So What's the Point? Was Working In A Car Factory Like Being In A Concentration Camp?
As Detroiters wait to see if the latest plans to raze the decrepit century old abandoned Packard plant on the city’s east side come to fruition, someone apparently tried to make a point by putting up posters reading Arbeit Macht Frei in the frames of the broken windows of the overpass at Concord Street that connected the two halves of the giant factory. That phrase, German for “work makes you free”, sat above the gates of many Nazi concentration and death camps. Of course that slogan was part of the Nazis’ cruelty because in those camps, the only freedom a prisoner could hope for was the freedom of the grave as they were at best worked to death in labor camps and slave factories, or exterminated in factories of death. The Nazis dangled that carrot, the hope that you could survive if only you worked hard enough, but for eleven million of their victims, more than half of them Jews, that hope was not fulfilled. But in Detroit?
I’m sure that whoever put Arbeit Macht Freiup on the Packard plant thought it was clever, and maybe they were trying to make a point, some grand conceptual or artistic statement, but the only sense that I can make out of it is that the “artists” were too clever by half, or as we Michiganders like to say, stupid. To begin with, the Packard plant is closely associated with Jewish architect Albert Kahn, who designed it.
More to the point, do I really have to say that it trivializes genocide and mass murder to compare it to people freely taking an industrial job to improve their lot in life? Though Packard was not without labor strife in it’s more than half century history, the take I get from automotive history is that Packard employees were exceptionally proud that they produced a world class car, in some ways America’s most prestigious car brand. While the conditions in 1903 when the factory was new were undoubtedly less pleasant than in a modern automotive assembly plant, Kahn’s designs made the factory on East Grand Blvd a nice place to work by the standards of the day, with natural sunlight and ventilation. The old Packard plant was a far cry from a slave labor factory. Remember, the Nazis literally worked people to death. They had guards with machine guns to keep people from escaping. On East Grand Blvd, people lined up for a chance at a job.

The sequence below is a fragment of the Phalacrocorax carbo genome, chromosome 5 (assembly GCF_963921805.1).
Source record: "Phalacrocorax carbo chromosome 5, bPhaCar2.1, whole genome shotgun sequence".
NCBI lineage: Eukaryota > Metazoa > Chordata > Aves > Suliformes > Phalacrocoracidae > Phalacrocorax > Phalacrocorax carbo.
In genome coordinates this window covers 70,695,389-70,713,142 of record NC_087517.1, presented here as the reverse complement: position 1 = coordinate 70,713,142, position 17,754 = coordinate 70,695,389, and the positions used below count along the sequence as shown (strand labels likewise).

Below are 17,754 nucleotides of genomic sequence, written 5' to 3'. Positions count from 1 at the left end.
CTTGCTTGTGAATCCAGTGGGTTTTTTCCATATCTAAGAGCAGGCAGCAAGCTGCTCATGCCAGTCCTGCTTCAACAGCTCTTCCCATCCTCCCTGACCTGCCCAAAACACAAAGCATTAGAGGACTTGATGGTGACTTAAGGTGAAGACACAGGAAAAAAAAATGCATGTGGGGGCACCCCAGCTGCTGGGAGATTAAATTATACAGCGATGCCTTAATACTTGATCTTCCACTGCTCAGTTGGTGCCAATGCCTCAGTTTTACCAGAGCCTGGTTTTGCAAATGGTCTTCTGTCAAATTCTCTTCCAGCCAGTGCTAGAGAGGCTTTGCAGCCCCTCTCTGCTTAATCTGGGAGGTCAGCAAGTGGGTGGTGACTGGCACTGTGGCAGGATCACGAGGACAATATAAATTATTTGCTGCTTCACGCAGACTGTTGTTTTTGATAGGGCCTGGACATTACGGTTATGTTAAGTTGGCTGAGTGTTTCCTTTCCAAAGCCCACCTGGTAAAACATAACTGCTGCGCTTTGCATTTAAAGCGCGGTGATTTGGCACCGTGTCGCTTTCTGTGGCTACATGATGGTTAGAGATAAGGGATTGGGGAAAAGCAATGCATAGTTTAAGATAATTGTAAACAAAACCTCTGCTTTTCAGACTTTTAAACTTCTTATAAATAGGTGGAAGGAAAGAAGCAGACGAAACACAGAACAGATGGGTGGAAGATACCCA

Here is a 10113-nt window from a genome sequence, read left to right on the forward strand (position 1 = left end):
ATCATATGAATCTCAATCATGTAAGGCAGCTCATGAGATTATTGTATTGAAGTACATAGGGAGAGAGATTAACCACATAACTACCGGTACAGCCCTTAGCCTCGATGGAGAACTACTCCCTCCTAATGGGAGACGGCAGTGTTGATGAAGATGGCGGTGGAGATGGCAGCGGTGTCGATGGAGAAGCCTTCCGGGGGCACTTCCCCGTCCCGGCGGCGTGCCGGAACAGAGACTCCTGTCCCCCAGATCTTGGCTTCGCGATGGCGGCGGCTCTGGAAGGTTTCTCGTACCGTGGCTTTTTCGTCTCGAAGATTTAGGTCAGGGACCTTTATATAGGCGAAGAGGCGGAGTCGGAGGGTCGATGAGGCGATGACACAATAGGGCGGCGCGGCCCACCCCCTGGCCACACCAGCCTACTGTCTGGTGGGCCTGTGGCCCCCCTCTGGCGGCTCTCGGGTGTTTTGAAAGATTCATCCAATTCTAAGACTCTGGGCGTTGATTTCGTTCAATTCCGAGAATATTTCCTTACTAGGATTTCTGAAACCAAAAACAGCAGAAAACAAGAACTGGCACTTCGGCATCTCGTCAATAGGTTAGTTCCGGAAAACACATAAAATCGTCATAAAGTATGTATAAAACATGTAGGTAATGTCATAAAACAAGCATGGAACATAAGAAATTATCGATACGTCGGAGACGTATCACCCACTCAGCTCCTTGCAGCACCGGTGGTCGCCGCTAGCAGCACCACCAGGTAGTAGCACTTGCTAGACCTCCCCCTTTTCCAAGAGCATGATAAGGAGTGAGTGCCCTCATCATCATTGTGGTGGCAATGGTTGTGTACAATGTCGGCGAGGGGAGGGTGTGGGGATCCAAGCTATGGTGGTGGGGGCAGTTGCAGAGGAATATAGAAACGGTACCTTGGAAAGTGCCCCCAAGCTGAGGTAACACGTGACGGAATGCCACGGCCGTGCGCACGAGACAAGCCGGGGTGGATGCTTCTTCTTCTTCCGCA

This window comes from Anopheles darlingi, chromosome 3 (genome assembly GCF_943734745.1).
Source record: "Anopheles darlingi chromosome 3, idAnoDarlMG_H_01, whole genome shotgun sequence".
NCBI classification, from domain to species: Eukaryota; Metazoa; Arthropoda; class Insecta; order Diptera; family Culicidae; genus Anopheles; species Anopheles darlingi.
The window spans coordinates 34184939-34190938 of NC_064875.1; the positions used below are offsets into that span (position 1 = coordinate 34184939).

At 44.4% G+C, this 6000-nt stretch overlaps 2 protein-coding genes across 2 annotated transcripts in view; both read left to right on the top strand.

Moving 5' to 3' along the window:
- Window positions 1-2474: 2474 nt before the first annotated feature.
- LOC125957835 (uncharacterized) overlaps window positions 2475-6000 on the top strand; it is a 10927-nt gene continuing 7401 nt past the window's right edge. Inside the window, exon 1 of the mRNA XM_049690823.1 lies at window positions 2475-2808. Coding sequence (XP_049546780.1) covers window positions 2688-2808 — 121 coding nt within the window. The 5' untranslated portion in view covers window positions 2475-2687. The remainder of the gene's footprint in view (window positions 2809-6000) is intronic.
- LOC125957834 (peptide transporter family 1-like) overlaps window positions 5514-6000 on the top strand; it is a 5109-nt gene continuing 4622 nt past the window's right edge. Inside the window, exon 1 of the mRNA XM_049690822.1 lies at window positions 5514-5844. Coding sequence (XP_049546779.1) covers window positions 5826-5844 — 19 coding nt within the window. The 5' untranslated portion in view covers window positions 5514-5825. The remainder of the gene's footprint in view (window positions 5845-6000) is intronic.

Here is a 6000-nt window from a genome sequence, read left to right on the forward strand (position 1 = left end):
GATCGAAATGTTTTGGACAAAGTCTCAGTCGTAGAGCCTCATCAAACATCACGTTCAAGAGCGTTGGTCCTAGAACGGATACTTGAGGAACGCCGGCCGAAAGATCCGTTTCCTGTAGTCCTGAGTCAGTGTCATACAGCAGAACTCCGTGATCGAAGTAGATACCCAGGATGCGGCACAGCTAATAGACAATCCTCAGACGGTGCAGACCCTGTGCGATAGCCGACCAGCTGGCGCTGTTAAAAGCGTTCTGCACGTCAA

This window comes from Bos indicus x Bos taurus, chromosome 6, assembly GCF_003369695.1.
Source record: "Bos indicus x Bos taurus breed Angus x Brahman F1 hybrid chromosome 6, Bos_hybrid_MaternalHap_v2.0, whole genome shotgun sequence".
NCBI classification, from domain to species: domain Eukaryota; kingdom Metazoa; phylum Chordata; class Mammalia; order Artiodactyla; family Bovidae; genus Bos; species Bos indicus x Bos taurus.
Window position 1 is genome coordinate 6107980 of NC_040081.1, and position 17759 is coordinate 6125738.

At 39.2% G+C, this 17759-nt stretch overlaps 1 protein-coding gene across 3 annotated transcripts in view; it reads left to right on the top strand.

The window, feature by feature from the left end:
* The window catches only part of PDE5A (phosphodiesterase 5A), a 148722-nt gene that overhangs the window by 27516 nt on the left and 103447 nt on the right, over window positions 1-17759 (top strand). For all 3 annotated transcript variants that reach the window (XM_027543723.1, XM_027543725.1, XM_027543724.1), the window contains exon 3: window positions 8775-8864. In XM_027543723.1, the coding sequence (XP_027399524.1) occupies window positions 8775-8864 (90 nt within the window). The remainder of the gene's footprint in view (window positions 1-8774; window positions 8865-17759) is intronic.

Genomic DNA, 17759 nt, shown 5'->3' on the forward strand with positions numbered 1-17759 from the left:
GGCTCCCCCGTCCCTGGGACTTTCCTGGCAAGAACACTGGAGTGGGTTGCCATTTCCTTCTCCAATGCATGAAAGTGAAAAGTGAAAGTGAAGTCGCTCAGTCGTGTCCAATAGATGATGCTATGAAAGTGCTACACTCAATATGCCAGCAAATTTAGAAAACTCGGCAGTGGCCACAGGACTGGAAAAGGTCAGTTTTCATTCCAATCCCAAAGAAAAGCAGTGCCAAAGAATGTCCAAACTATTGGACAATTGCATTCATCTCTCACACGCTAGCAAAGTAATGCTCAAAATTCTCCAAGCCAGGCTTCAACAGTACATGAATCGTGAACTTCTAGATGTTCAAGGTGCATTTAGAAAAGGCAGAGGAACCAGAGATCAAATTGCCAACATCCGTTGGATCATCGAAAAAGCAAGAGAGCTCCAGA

People flocked to Detroit, first from around the world, and then from the southern United States, to make a better life for themselves and while they may have resented some aspects of their jobs, or even hated them, I doubt that any would have voluntarily changed places with prisoners in Nazi camps and factories. Those immigrants to Detroit helped create the middle class as we know it. Actually, perhaps that’s the reason for the graffiti. The impulse of épater le bourgeois, skewering the bourgeoisie is not exactly unknown in the art world. The rejection of “middle class values” has driven a lot of modern art and pop culture since the beatniks of the 1950s and maybe even back to American expats in Paris. Maybe the graffiti is trying to tells us that the middle class is a chimera, that industrialization ultimately leads to the Detroit’s famous ruins. Or maybe I’m just thinking too much about a stupid sign.
Ronnie Schreiber edits Cars In Depth, a realistic perspective on cars & car culture and the original 3D car site. If you found this post worthwhile, you can dig deeper at Cars In Depth. If you think 3D is a plot to get you to buy yet another new TV set, don’t worry, all the photo and video players in use at the site have mono options. Thanks for reading – RJS
Ronnie Schreiber edits Cars In Depth, the original 3D car site.
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